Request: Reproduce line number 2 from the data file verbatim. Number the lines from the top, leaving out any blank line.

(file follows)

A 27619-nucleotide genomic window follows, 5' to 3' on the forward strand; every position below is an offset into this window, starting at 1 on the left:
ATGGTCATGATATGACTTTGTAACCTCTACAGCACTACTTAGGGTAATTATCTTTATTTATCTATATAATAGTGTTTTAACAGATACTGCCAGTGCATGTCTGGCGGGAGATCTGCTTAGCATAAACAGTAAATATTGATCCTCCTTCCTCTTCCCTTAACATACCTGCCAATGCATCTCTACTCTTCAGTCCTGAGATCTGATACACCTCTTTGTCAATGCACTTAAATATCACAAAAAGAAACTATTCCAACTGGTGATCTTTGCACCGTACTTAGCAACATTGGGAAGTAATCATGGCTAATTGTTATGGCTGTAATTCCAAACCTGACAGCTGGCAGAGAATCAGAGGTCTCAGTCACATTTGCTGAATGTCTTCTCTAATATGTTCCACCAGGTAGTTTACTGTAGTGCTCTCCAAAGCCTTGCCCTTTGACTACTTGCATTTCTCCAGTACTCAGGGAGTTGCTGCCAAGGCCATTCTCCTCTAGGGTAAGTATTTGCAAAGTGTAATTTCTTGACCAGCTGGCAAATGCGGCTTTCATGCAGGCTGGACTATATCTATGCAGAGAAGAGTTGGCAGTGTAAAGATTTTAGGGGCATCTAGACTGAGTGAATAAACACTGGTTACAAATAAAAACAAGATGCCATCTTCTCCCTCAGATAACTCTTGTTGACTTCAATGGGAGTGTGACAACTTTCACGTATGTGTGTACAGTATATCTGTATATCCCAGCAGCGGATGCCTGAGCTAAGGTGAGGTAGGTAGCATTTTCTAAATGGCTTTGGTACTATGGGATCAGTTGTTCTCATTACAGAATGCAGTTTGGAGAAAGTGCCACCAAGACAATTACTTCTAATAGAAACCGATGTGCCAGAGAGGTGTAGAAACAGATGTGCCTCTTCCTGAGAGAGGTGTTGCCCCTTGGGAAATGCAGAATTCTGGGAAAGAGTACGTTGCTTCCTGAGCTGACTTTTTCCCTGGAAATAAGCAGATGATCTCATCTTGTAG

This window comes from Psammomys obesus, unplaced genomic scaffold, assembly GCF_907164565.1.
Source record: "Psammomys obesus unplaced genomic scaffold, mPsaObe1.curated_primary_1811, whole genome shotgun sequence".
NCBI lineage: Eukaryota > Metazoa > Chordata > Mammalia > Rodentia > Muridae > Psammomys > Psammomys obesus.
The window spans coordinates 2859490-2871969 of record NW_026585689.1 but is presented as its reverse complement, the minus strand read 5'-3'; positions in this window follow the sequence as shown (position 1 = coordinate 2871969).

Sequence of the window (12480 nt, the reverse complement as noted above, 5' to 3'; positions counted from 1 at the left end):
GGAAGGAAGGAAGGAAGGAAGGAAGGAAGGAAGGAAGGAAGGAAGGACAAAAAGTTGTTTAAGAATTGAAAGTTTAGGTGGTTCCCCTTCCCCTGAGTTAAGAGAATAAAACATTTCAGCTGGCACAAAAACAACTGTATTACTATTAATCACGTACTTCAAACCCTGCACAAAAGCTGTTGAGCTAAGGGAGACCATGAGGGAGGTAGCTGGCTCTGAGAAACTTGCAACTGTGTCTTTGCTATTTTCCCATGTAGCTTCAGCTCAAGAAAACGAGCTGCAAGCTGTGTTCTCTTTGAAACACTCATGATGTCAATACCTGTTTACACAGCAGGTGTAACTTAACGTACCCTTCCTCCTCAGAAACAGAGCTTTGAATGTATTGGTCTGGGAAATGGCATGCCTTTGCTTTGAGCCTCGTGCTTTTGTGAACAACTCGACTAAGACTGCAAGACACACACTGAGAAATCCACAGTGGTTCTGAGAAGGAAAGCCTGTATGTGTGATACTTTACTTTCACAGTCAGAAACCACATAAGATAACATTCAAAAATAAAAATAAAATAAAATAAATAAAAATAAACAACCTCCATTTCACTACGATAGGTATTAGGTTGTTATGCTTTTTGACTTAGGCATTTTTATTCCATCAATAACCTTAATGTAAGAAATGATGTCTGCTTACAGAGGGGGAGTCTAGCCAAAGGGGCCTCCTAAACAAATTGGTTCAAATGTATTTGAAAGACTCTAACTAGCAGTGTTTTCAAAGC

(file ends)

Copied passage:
ATGGTCATGATATGACTTTGTAACCTCTACAGCACTACTTAGGGTAATTATCTTTATTTATCTATATAATAGTGTTTTAACAGATACTGCCAGTGCATGTCTGGCGGGAGATCTGCTTAGCATAAACAGTAAATATTGATCCTCCTTCCTCTTCCCTTAACATACCTGCCAATGCATCTCTACTCTTCAGTCCTGAGATCTGATACACCTCTTTGTCAATGCACTTAAATATCACAAAAAGAAACTATTCCAACTGGTGATCTTTGCACCGTACTTAGCAACATTGGGAAGTAATCATGGCTAATTGTTATGGCTGTAATTCCAAACCTGACAGCTGGCAGAGAATCAGAGGTCTCAGTCACATTTGCTGAATGTCTTCTCTAATATGTTCCACCAGGTAGTTTACTGTAGTGCTCTCCAAAGCCTTGCCCTTTGACTACTTGCATTTCTCCAGTACTCAGGGAGTTGCTGCCAAGGCCATTCTCCTCTAGGGTAAGTATTTGCAAAGTGTAATTTCTTGACCAGCTGGCAAATGCGGCTTTCATGCAGGCTGGACTATATCTATGCAGAGAAGAGTTGGCAGTGTAAAGATTTTAGGGGCATCTAGACTGAGTGAATAAACACTGGTTACAAATAAAAACAAGATGCCATCTTCTCCCTCAGATAACTCTTGTTGACTTCAATGGGAGTGTGACAACTTTCACGTATGTGTGTACAGTATATCTGTATATCCCAGCAGCGGATGCCTGAGCTAAGGTGAGGTAGGTAGCATTTTCTAAATGGCTTTGGTACTATGGGATCAGTTGTTCTCATTACAGAATGCAGTTTGGAGAAAGTGCCACCAAGACAATTACTTCTAATAGAAACCGATGTGCCAGAGAGGTGTAGAAACAGATGTGCCTCTTCCTGAGAGAGGTGTTGCCCCTTGGGAAATGCAGAATTCTGGGAAAGAGTACGTTGCTTCCTGAGCTGACTTTTTCCCTGGAAATAAGCAGATGATCTCATCTTGTAG